Mapuche, people of the land

by Luca Catalano Gonzaga

The history of the Mapuche people is unique in Latin America. From the beginning of the conquest, they opposed a fierce resistance to the Spanish weapons to the point that Madrid decided to grant the Mapuche as independent territory, recognized by a bilateral treaty, the huge strip of land that extends from the Bio Bio river to the South of the current Chile. But with the birth of the national republics, at the end of the nineteenth century, which violated the treaties, the Mapuche began to lose control of their territory. Since then, the economic consortia and the Chilean oligarchies have consistently carried out an action of depredation and depletion of the ecosystem and natural resources, subtracting the homeland to the Mapuche. The military regime of Pinochet further aggravated the controversy by supporting the great landowners. The Mapuche people today live in conditions of utmost poverty, in isolated and unproductive lands, in the region of Araucania. The land taken from the Mapuches has been deforested and the native tree species have been replaced by the intensive cultivation of eucalyptus to make cellulose pulp and to export the raw material, especially to China. The balance of the ecosystem has been undermined; the eucalyptuses absorb too much water and have drained all water resources of this area forcing the natives to move to the mountainous regions. The same fate occurred to those who suffered from the damage caused by the construction of the Ralco hydroelectric plant, because the dam forced the Bio Bio River to overflow, flooding the valleys where the Mapuches used to live. A cruel destiny wants these “people of the Earth”, this means Mapuche in their native language, to survive thanks to a subsistence economy based on the sale of goats and cows. The feistiness of the past got paralyzed when the anti-terrorism law came into force as it provides up to three years of preventive prison awaiting trial.  Mapuche means “people of the land” in their native language. Ironically the Mapuches are fast becoming a people with no land. The reportage by the photographer Luca Catalano Gonzaga in the rugged region of Aracuania, describes the isolation and poverty of these proud people portrayed in their daily lives and in the intimacy of their homes. (text by Luca Catalano Gonzaga).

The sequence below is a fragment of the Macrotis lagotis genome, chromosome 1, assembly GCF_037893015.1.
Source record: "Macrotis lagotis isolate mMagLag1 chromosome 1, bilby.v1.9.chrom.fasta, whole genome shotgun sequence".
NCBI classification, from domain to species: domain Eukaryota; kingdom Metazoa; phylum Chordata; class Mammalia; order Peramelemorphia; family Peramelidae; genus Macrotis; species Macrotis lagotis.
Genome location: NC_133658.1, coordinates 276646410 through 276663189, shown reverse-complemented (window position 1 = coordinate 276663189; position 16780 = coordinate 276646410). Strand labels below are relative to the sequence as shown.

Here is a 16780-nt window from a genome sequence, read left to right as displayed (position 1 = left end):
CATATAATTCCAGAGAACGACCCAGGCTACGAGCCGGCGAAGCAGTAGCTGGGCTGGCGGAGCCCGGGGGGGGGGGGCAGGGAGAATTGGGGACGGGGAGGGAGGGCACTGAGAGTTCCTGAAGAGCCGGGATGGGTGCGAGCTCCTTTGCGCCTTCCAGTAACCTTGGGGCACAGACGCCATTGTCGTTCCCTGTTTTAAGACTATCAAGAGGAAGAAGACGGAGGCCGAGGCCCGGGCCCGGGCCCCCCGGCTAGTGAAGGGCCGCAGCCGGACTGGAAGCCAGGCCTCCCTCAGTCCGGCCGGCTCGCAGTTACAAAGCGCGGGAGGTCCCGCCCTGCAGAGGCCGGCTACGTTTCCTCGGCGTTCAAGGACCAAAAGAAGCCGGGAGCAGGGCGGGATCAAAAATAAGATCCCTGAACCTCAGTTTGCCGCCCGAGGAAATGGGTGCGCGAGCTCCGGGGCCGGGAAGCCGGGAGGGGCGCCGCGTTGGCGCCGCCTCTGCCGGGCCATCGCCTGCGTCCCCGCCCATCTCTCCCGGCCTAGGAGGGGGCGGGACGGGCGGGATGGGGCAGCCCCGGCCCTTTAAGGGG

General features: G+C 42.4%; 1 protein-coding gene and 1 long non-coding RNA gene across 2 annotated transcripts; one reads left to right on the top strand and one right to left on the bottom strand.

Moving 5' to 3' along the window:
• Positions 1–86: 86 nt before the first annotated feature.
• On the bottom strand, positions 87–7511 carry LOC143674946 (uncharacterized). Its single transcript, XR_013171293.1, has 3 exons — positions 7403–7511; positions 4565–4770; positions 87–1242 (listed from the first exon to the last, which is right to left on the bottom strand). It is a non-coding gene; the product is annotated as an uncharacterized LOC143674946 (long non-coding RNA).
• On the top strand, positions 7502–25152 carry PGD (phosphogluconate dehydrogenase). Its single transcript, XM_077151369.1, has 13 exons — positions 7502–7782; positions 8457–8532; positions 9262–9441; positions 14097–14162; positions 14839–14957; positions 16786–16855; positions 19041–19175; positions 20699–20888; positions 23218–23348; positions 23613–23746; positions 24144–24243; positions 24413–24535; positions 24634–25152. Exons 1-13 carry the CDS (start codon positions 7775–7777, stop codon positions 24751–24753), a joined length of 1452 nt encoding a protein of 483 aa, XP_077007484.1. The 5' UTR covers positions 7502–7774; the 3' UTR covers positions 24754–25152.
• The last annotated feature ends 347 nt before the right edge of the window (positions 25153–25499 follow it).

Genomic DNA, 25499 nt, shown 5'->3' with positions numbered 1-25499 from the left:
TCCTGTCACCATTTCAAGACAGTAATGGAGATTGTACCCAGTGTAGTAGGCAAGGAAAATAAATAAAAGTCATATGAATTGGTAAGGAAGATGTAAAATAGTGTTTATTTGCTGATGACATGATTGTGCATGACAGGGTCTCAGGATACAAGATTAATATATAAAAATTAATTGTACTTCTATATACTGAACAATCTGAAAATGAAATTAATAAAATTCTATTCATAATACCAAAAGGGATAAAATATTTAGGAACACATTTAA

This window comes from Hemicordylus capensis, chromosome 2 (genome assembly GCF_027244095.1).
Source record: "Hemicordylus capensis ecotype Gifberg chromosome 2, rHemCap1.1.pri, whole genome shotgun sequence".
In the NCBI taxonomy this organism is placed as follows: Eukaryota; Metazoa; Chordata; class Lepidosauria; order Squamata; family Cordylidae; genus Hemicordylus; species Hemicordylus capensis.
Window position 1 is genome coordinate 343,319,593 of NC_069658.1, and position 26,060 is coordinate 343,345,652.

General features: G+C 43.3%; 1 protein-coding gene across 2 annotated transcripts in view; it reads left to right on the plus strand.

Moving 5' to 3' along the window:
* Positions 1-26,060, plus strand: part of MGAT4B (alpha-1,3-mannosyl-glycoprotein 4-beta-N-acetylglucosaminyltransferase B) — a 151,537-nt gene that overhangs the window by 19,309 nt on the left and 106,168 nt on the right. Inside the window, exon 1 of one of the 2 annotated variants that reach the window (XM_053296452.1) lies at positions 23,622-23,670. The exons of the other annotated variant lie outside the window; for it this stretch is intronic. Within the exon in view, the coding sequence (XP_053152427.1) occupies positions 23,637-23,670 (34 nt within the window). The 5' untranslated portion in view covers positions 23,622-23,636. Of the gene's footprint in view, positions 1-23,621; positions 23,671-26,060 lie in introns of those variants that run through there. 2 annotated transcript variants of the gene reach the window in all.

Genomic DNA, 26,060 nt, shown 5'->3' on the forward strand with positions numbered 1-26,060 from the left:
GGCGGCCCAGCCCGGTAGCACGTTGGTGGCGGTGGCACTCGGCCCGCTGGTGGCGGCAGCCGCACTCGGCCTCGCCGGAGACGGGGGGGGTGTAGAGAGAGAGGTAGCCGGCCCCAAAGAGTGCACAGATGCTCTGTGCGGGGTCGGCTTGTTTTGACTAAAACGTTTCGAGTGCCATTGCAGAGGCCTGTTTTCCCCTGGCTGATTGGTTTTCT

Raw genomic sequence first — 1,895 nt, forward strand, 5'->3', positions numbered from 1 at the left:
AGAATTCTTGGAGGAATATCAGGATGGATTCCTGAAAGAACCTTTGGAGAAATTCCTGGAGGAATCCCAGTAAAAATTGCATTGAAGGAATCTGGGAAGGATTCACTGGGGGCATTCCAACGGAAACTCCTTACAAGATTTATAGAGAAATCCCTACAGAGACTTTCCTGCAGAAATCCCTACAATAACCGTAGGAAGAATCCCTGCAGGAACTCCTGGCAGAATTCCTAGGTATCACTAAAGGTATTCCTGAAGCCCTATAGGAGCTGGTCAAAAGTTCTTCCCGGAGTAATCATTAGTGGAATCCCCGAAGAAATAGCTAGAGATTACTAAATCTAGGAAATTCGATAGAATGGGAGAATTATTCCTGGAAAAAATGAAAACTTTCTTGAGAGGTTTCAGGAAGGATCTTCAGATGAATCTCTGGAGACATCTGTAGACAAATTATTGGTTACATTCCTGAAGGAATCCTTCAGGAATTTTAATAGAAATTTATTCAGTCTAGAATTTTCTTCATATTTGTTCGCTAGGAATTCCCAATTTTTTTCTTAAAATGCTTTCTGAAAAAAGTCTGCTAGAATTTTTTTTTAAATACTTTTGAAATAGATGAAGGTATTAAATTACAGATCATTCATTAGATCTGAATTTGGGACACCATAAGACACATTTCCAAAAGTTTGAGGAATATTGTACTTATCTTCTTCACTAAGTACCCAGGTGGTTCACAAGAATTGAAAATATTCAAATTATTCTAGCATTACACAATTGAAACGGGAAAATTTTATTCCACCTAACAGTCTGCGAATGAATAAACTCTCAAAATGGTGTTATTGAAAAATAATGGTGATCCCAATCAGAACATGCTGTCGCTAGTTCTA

A selection of photos from the archive of Luca Catalano Gonzaga is available as collector’s prints. The goal of print selling is to contribute to the realization of the photographic projects of Witness Image that narrate the great transformations of our time.